A Blue Helmet’s job is, quite literally, to keep the peace. The UN peacekeepers whose nickname comes from their characteristic headwear, are supposed to protect people in countries torn apart by war. However a steady drip of accusations coming out of the Central African Republic (CAR) suggests it’s Blue Helmets who are the threat to civilian safety.

Three girls in the CAR have told a harrowing tale, in which a French peacekeeper tied them up, along with their friend, stripped them and then forced them to have sex with a dog. This sickening abuse of power is not isolated. Soldiers from France, Gabon, and Burundi have allegedly committed atrocious acts of sexual abuse against women and girls in the CAR. Just last year, peacekeepers reportedly forced refugee children to perform sex acts on them, telling them it was the only way they’d receive food.

The UN mission, which goes by its French acronym MINUSCA, went into the CAR in 2014 with the aim of protecting civilians after a coup d’etat: soldiers and staff have done the opposite. The allegations against MINUSCA are piling up; in the three short months since we saw in 2016, 25 separate accounts have been lodged against peacekeepers. ...

Why the World Needs a UN Leader Who Stands Up for Human Rights by Anna Neistat

Last August, Balla Hadji, a 61-year-old truck driver in Bangui in the Central African Republic, was having breakfast with his wife when they heard shots outside. He ran out to call his daughter inside, but troops were already there, and shot him in the back as he ran away. His 16-year-old son, Souleimane, was also shot when he ran towards his father. Balla died on the spot, his son Souleimane the next day.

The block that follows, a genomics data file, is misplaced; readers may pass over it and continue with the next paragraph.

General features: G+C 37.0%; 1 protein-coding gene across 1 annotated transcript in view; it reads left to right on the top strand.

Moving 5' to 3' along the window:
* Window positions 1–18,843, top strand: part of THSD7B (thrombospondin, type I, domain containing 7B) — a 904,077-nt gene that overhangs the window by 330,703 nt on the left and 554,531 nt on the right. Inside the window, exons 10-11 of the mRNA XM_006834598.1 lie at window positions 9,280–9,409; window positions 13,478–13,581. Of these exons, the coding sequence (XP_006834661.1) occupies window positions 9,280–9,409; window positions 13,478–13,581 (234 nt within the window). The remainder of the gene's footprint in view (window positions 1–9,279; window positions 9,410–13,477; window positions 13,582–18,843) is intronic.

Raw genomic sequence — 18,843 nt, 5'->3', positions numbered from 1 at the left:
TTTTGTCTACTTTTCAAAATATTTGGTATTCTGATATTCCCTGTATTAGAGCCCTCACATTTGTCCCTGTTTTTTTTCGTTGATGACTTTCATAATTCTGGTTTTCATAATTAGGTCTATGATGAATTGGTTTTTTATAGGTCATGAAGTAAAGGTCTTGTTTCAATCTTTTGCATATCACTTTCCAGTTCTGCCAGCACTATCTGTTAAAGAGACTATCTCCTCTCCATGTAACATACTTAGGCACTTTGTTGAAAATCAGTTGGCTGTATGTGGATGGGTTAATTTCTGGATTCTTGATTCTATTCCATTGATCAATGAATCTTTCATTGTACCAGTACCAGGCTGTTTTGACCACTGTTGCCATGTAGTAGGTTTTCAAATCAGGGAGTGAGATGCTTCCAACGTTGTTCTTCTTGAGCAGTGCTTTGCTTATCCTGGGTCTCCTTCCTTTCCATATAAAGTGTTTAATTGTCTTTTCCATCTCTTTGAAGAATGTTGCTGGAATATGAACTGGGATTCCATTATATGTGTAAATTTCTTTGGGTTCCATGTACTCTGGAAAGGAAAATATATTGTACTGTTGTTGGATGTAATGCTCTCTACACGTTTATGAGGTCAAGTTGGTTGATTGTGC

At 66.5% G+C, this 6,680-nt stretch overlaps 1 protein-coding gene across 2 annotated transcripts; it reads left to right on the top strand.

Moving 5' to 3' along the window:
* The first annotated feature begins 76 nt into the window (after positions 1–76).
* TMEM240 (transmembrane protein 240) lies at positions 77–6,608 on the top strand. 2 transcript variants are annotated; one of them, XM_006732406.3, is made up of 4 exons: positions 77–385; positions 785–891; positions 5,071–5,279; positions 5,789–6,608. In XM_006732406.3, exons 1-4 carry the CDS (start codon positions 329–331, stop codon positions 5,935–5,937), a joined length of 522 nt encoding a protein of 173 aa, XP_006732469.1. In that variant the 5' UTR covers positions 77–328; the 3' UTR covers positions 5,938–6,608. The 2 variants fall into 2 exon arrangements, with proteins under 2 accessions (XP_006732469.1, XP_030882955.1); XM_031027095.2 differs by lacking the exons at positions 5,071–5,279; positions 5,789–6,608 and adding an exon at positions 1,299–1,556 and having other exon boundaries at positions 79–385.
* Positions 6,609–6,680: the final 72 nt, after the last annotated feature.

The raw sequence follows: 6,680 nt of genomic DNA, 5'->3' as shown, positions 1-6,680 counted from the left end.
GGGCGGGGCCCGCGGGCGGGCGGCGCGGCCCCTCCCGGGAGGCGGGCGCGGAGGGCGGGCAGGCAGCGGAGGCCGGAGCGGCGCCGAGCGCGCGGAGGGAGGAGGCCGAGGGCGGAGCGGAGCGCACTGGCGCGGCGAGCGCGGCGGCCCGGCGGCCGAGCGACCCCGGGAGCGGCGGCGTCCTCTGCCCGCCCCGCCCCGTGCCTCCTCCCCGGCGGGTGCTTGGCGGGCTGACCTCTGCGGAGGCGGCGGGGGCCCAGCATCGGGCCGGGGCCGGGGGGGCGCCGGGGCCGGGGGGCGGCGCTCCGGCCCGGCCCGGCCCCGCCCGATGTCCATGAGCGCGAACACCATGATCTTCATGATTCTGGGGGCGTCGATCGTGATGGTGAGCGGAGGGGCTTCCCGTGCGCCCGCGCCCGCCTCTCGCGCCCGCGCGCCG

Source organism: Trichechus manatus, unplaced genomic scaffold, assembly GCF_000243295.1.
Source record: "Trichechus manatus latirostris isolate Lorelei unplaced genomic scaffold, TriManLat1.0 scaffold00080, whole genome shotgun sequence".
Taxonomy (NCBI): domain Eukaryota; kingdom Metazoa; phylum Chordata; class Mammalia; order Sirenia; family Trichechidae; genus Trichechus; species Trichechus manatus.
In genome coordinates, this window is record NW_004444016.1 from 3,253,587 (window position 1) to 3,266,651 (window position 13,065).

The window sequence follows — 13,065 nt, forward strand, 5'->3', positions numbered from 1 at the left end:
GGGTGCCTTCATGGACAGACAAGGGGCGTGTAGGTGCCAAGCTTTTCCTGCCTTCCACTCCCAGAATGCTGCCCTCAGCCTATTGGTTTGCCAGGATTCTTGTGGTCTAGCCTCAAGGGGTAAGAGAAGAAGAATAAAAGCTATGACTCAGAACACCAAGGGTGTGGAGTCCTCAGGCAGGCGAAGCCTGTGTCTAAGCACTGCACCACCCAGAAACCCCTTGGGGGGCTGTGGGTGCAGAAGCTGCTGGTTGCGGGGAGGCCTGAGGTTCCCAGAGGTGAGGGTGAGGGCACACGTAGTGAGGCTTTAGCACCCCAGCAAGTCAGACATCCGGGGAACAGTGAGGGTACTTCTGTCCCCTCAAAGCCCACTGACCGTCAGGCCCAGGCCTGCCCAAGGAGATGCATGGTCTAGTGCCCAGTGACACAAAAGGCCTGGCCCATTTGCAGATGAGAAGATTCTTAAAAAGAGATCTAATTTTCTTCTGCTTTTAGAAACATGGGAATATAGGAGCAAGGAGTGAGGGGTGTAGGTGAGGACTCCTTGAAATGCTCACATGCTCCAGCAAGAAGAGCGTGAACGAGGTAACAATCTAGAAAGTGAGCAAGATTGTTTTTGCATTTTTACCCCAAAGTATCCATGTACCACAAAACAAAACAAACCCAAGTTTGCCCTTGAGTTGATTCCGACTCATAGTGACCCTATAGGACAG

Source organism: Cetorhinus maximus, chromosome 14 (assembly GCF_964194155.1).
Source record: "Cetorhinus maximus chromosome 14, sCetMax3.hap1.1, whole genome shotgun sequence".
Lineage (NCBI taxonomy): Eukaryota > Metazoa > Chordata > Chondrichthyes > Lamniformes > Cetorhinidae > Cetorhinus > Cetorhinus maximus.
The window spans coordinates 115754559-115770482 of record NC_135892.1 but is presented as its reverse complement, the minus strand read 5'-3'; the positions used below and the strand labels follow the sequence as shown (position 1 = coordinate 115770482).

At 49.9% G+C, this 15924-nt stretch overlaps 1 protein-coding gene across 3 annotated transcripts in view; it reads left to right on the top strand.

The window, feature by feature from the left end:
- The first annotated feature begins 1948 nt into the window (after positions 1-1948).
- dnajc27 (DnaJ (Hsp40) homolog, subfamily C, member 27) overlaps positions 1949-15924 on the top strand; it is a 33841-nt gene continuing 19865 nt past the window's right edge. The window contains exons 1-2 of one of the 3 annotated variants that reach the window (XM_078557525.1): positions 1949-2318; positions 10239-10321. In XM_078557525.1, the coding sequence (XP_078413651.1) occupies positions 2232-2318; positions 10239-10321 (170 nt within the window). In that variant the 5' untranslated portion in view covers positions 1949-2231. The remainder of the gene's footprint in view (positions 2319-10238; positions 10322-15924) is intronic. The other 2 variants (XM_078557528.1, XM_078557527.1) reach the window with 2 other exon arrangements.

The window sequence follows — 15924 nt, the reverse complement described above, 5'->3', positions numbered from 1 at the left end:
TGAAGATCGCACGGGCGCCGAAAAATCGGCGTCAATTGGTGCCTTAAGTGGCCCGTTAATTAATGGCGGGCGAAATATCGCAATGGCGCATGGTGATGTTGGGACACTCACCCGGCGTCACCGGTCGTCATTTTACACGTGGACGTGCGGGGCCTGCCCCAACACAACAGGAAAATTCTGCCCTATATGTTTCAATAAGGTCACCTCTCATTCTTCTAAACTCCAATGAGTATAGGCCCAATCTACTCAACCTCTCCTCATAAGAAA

The soldiers were neither armed groups nor government forces; they wore the famous blue helmet and vest of United Nations (UN) peacekeepers. Witnesses told Amnesty International that instead of helping the wounded father and son, the peacekeepers - who were meant to protect them - fired another round when the daughter tried to cross the street to reach her injured relatives.

What happened to an organization meant to protect and give voice to the world’s most vulnerable people? This is a question that candidates to succeed UN Secretary-General Ban Ki-moon must address in the process that started at the UN General Assembly earlier this month. In the coming months governments will select the UN’s next leader - who will take up their post in 2017. ...

UN crackdown on predatory peacekeepers is overdue: Editorial - The Star

It’s hard to imagine a worse betrayal — United Nations peacekeepers raping, abusing and exploiting women and children under their protection. Yet it’s a festering, growing problem. For years the UN has wrung its hands impotently as countries turned a blind eye.

Apart from Canada, which gave a police officer in Haiti a token nine-day suspension for sexually exploiting someone last year, there’s no record of a UN peacekeeper being disciplined in 2015 for sexual abuse offences. Yet the UN documented 69 such cases last year, and 25 more this year.

Despite UN Secretary-General Ban Ki-moon’s call for “decisive, bold action,” and a decade of so-called “zero tolerance,” the scourge persists. Countries whose troops commit the gravest of crimes have chosen to look the other way. ...

#PredatoryPeacekeepers campaign interview with David Wardrop UN Peacekeepers conference